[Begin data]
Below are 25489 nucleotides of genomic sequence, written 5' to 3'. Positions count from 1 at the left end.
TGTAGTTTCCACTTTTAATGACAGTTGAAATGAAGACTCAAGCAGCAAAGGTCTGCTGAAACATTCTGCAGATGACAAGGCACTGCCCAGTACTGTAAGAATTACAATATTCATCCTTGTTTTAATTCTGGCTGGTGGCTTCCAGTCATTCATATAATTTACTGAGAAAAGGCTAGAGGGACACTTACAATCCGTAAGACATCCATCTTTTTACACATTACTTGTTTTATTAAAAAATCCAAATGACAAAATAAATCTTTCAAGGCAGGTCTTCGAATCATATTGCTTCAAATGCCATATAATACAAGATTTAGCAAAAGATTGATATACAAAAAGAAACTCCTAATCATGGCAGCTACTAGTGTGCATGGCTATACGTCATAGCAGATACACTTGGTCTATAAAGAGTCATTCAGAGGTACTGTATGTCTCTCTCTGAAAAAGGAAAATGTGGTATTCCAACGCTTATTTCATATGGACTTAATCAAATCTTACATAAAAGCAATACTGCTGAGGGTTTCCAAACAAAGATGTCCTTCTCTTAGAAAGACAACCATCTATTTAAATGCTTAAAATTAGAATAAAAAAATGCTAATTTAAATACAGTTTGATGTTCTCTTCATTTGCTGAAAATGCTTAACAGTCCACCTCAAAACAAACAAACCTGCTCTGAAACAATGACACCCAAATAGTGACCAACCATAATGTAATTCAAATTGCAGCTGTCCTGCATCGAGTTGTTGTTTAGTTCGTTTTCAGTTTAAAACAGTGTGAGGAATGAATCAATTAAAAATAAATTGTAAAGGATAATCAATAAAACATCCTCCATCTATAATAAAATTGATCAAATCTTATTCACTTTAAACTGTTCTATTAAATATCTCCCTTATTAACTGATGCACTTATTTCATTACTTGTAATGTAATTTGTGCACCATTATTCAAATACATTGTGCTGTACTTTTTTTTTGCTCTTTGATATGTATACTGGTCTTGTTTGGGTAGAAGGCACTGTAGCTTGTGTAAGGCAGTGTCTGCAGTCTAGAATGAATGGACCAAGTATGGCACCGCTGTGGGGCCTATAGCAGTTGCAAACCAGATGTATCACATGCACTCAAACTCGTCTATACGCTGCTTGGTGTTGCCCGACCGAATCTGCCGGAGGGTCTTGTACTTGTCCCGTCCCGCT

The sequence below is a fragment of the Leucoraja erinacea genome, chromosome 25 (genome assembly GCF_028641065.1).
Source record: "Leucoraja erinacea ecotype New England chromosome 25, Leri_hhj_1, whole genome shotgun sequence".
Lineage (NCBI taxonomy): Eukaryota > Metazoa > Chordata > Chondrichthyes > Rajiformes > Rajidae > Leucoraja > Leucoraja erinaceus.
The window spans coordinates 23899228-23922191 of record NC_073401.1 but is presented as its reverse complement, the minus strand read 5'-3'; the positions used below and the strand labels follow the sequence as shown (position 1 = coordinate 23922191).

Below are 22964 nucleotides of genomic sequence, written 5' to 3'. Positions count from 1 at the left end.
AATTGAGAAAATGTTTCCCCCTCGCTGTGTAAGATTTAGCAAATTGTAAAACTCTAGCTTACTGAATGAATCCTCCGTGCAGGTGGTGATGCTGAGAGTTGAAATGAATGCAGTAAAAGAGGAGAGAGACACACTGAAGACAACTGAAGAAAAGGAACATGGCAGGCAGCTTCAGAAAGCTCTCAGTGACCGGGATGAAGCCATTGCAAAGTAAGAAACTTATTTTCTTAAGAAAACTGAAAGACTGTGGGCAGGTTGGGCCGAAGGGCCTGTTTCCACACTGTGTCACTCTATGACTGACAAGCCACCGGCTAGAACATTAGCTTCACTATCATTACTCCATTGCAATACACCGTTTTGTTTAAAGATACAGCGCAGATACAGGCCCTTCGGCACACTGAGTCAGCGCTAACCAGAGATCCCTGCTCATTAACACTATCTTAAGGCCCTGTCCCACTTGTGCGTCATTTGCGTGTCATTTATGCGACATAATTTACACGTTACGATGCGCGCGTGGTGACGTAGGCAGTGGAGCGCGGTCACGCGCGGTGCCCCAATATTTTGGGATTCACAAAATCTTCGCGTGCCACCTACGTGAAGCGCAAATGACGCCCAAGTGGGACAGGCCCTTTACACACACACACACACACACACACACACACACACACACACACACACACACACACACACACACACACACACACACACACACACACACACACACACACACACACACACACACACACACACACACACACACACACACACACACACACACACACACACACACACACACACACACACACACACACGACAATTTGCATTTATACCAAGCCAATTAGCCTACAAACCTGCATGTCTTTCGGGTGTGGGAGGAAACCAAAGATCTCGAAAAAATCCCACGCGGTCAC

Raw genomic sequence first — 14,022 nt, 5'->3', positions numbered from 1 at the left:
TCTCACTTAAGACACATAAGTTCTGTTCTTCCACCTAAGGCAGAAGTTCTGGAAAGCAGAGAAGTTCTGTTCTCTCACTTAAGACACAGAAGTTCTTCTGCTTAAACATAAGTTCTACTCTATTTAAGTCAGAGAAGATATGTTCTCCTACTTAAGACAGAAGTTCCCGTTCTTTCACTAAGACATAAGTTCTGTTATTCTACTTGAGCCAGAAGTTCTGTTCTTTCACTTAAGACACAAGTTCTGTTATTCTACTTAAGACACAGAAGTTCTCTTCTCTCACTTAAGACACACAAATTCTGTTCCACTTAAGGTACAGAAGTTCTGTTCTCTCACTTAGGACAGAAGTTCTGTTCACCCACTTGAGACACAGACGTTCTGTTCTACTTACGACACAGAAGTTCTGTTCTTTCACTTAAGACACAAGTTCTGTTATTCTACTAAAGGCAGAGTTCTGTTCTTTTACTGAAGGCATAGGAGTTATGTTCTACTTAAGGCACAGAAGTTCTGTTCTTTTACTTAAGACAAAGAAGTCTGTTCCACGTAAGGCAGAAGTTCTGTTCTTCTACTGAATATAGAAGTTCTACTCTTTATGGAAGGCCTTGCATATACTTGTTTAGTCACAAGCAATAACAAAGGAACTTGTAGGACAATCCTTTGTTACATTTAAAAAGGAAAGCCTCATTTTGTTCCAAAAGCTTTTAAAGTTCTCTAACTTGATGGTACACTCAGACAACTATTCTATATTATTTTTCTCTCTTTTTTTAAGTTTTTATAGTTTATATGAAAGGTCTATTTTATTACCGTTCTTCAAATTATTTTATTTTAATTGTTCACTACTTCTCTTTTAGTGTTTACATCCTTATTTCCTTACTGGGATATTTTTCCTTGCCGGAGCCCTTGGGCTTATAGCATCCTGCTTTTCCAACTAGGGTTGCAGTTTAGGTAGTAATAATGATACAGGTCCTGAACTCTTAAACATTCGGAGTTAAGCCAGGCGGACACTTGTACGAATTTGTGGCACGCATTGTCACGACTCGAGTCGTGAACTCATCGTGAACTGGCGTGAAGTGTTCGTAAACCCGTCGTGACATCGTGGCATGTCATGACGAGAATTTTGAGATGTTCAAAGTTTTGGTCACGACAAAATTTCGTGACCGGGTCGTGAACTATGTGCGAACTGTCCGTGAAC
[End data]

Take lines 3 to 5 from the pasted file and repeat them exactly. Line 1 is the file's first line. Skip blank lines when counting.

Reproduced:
The sequence below is a fragment of the Leucoraja erinacea genome, chromosome 25 (genome assembly GCF_028641065.1).
Source record: "Leucoraja erinacea ecotype New England chromosome 25, Leri_hhj_1, whole genome shotgun sequence".
Lineage (NCBI taxonomy): Eukaryota > Metazoa > Chordata > Chondrichthyes > Rajiformes > Rajidae > Leucoraja > Leucoraja erinaceus.